Australian Copyright Basics

This article gives a general overview of copyright including what the term ‘copyright’ covers, who owns copyright, rights and infringement and international protection.  It also offers some practical tips on how to protect your intellectual property in the event that proof of ownership of copyright is required.

What Is Copyright?

Copyright essentially protects an original idea in the tangible format that the creator has expressed it.   In other words, copyright is the protection afforded to sufficiently creative work.

Examples of copyright works are literary, musical, architectural, artistic and dramatic creations as well as sound recordings, song lyrics, screenplays and computer software.

Copyright protects the creator against others reproducing, adapting or distributing their original work without permission.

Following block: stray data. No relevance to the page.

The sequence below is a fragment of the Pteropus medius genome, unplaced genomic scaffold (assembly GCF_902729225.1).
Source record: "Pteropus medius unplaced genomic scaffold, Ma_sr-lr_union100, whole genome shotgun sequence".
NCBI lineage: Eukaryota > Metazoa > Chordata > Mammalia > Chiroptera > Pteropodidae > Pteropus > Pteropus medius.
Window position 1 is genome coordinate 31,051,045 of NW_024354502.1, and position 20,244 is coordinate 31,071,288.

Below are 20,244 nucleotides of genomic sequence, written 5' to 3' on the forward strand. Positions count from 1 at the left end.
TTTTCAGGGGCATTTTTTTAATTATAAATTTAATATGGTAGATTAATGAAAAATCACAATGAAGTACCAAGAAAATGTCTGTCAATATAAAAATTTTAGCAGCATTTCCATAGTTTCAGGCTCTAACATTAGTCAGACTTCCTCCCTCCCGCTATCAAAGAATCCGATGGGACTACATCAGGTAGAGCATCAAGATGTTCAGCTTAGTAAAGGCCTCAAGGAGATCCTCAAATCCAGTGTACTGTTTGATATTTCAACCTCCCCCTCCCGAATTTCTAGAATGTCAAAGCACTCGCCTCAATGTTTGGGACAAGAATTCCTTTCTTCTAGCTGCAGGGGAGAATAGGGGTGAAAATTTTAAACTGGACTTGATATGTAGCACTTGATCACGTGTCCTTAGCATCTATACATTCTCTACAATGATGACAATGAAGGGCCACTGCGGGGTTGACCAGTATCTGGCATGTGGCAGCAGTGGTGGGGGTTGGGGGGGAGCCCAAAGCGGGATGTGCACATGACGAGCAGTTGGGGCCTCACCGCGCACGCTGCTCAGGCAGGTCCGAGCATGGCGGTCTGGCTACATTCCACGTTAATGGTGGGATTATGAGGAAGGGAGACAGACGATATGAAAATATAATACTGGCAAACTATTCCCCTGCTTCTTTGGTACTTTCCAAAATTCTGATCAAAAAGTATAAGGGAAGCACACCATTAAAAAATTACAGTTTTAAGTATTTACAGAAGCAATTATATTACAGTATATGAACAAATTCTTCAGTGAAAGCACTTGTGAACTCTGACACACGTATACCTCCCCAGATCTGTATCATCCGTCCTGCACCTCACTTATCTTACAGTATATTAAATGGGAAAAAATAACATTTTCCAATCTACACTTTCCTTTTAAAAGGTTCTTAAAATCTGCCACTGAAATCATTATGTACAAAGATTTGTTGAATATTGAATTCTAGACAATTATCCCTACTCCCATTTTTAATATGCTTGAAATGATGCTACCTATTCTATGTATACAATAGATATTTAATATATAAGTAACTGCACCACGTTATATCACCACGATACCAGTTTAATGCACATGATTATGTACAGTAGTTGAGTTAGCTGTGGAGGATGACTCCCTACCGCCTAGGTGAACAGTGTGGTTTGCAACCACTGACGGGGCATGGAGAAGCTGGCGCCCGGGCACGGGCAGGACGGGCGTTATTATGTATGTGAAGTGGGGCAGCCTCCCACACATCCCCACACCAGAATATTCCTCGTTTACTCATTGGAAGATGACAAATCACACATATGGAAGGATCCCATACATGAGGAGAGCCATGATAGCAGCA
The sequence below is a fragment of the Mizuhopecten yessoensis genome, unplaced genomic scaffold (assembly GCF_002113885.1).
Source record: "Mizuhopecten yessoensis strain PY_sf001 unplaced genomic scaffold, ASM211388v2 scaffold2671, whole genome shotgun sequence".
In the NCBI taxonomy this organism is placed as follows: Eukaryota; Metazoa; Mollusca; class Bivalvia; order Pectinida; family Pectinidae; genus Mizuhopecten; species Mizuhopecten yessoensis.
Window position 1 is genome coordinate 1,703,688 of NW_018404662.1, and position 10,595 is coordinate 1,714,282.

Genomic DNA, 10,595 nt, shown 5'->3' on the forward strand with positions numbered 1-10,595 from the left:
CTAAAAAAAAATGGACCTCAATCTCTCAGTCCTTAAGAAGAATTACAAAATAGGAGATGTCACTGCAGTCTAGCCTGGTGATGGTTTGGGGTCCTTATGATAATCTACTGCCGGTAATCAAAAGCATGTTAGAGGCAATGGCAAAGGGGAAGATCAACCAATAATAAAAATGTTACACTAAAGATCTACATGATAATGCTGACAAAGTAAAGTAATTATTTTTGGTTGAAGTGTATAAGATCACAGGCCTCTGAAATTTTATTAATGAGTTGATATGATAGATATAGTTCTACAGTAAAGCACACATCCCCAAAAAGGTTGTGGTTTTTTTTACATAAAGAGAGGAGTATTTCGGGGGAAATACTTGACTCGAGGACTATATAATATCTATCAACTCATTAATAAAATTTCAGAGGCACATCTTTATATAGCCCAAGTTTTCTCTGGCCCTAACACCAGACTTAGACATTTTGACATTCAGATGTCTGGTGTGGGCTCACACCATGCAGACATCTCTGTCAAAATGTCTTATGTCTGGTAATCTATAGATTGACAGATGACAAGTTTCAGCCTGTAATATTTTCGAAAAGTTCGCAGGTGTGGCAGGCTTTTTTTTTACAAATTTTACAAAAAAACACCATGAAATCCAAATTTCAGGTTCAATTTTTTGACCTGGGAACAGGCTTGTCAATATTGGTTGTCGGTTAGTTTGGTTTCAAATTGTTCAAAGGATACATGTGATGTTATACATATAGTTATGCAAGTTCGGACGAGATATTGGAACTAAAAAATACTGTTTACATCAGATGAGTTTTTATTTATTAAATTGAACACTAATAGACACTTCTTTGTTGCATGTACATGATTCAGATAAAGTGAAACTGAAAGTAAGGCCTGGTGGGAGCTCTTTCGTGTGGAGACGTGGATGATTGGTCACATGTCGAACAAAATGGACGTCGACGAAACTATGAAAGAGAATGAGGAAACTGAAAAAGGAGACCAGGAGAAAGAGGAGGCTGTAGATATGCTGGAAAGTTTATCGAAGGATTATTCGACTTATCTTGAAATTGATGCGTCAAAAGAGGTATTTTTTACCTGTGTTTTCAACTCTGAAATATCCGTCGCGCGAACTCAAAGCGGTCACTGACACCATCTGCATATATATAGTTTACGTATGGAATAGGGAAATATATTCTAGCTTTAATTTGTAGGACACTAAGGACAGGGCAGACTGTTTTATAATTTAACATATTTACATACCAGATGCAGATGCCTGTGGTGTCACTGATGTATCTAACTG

Copyright applies to both published and unpublished content and as soon as a work is recorded in physical form (for example on paper or saved electronically), it is automatically protected by copyright.   However, copyright does not protect the same or very similar idea from being expressed in a different way.  

In Australia, copyright is automatic and free and unlike a trade mark and other forms of intellectual property, there is no need to register it.  The original creator owns the exclusive right to reproduce or copy the work, publish it, display it in public, perform it and/or communicate the work to others.

It’s entirely up to you whether you display the copyright symbol © on your original work, but doing so does send a message that the material is protected by copyright.